As dairy producers try to revive their balance sheets after consecutive years of struggling milk prices, better milk prices are helping improve outlooks today.
But the industry is still fighting to bring more people to the dairy aisle. A major shakeup in dairy last month is still sending ripples through the industry. Dean Foods filing for bankruptcy, blaming a drop in fluid milk demand. The company says a growing popularity of pop, juices and alternative beverages like almond juice, are all to blame.
But Phil Plourd, President of Blimling and Associations, Inc,. says the actual culprit of muted milk demand overall is cereal.
“Milk best friend got in trouble,” Plourd says. “We eat much less cereal today and if you were to plot a graph of cereal sales and milk sales, it's the same picture. Cereal sales are down 20% since 2009, by volume, milk sales are down 18% is not much more complicated than that in terms of a big bulk of the loss of sales.”
While Dairy Farmers of America may be looking to buy portions of Dean Foods’ business, the dairy co-op made another controversial move this year by creating a 50/50 milk, nut juice blend product.
“When we started out, it was more of a purpose driven sort of marketing campaign,” says Doug Drasslaer, Director of Innovations at DFA. “These are great in smoothies, these are great in your coffee. But the flavor was so good, that now it's more of like, this is something that you could have as your protein-based, your plant-based protein and your dairy-based protein, plus the added calcium.”
Dresslaer says the bold move has brought more people back to the dairy aisle.
“I think it's increasing demand,” Dresslaer says. “It's giving people an option to try different things that that may have steered away from dairy for a while.”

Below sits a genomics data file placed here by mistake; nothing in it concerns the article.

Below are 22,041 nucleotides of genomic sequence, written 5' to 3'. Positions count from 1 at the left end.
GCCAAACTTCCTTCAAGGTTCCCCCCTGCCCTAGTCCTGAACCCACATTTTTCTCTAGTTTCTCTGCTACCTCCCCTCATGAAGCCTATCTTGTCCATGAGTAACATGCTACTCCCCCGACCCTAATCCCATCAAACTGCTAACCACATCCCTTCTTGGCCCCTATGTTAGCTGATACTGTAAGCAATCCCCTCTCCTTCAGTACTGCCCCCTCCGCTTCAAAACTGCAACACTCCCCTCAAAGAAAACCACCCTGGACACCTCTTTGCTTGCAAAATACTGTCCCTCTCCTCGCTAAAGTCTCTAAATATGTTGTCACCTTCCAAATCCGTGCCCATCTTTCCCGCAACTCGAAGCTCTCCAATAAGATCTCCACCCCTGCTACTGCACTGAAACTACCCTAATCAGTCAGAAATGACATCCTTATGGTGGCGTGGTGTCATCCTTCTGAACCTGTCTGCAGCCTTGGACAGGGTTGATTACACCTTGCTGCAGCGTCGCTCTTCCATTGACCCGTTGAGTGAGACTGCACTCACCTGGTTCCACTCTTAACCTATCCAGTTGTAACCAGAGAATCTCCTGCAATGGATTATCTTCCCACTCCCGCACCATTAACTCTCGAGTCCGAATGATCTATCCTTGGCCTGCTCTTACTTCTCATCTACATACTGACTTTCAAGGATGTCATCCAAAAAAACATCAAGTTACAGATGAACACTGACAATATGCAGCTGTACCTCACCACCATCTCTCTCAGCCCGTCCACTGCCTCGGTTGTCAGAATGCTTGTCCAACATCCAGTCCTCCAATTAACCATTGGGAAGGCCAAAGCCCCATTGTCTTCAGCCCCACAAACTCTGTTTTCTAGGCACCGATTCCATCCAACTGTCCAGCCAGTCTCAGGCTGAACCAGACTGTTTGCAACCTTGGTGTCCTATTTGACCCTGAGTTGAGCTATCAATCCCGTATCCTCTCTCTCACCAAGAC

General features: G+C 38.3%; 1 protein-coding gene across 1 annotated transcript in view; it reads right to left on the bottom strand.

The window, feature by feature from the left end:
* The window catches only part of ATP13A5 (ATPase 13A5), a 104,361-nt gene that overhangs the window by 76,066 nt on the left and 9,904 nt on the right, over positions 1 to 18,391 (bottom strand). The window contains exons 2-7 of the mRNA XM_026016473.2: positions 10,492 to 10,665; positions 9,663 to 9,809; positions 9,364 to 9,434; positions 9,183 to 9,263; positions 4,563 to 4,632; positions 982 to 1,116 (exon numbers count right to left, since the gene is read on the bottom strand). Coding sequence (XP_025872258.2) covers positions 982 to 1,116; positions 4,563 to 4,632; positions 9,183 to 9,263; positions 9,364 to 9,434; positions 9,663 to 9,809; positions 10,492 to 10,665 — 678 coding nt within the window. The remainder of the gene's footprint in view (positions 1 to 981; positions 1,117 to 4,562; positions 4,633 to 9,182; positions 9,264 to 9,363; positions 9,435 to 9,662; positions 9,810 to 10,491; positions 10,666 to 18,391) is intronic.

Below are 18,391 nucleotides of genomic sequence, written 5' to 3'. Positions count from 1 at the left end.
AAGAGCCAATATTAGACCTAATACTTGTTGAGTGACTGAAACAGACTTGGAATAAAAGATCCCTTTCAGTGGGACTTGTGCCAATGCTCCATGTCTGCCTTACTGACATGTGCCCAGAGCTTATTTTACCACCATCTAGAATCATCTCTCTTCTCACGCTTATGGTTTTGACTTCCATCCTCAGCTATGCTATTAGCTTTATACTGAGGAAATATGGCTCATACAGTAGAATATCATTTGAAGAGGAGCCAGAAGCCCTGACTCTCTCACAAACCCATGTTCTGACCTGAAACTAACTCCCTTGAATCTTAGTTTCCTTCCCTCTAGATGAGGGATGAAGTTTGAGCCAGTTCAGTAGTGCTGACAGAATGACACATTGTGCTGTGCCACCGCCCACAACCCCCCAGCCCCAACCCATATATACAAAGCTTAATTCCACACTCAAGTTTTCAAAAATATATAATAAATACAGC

Milk winning back over shoppers is something Plourd says can happen, but in a different form than just a traditional gallon.
“Well, I think coffee is milk’s new best friend, they hang out together a lot,” Plourd says. “Coffee still has a lot of upside. If you look at it, for example, in China, Starbucks is opening a new outlet in China, every 15 minutes I've read, well, there's a lot of milk that goes along with that stuff. Right? So I think that coffee is a good friend for traditional milk.”
He says as the industry works to innovate new products, it boils down to one key factor: Convenience.
“I've been studying consumers in one way or another for a number of years,” Plourd says. “One of my rules is to never bet against the laziness of the American consumer. We see it time and time and time again, that if it's convenient, it's got a chance. If it's asking the consumer to do a lot of work, it's really, really hard to get traction.”
Trying to gain traction, while attracting more consumers back to dairy could drive trends in the months and years ahead.